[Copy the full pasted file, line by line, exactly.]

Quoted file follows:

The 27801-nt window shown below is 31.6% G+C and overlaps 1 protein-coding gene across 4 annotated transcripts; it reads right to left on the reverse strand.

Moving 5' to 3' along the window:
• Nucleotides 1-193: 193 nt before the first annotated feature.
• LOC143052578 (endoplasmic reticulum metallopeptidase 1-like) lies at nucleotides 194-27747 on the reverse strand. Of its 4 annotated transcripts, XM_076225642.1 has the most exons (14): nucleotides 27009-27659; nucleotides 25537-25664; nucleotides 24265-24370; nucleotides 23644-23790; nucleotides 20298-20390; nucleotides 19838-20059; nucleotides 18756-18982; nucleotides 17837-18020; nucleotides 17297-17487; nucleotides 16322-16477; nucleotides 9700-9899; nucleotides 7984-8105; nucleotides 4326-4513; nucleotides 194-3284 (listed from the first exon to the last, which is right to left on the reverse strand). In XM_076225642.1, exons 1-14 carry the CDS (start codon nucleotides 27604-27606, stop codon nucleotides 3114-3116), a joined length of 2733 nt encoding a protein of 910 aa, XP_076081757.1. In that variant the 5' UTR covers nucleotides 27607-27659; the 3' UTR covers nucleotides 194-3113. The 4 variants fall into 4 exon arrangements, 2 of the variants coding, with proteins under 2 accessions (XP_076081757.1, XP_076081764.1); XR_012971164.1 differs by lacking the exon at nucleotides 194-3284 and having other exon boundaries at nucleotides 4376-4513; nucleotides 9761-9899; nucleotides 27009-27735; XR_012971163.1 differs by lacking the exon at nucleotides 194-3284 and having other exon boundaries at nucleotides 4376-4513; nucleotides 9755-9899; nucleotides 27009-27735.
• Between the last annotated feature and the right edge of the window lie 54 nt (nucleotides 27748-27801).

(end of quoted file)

The 27801-nt window shown below is 31.6% G+C and overlaps 1 protein-coding gene across 4 annotated transcripts; it reads right to left on the reverse strand.

Moving 5' to 3' along the window:
• Nucleotides 1-193: 193 nt before the first annotated feature.
• LOC143052578 (endoplasmic reticulum metallopeptidase 1-like) lies at nucleotides 194-27747 on the reverse strand. Of its 4 annotated transcripts, XM_076225642.1 has the most exons (14): nucleotides 27009-27659; nucleotides 25537-25664; nucleotides 24265-24370; nucleotides 23644-23790; nucleotides 20298-20390; nucleotides 19838-20059; nucleotides 18756-18982; nucleotides 17837-18020; nucleotides 17297-17487; nucleotides 16322-16477; nucleotides 9700-9899; nucleotides 7984-8105; nucleotides 4326-4513; nucleotides 194-3284 (listed from the first exon to the last, which is right to left on the reverse strand). In XM_076225642.1, exons 1-14 carry the CDS (start codon nucleotides 27604-27606, stop codon nucleotides 3114-3116), a joined length of 2733 nt encoding a protein of 910 aa, XP_076081757.1. In that variant the 5' UTR covers nucleotides 27607-27659; the 3' UTR covers nucleotides 194-3113. The 4 variants fall into 4 exon arrangements, 2 of the variants coding, with proteins under 2 accessions (XP_076081757.1, XP_076081764.1); XR_012971164.1 differs by lacking the exon at nucleotides 194-3284 and having other exon boundaries at nucleotides 4376-4513; nucleotides 9761-9899; nucleotides 27009-27735; XR_012971163.1 differs by lacking the exon at nucleotides 194-3284 and having other exon boundaries at nucleotides 4376-4513; nucleotides 9755-9899; nucleotides 27009-27735.
• Between the last annotated feature and the right edge of the window lie 54 nt (nucleotides 27748-27801).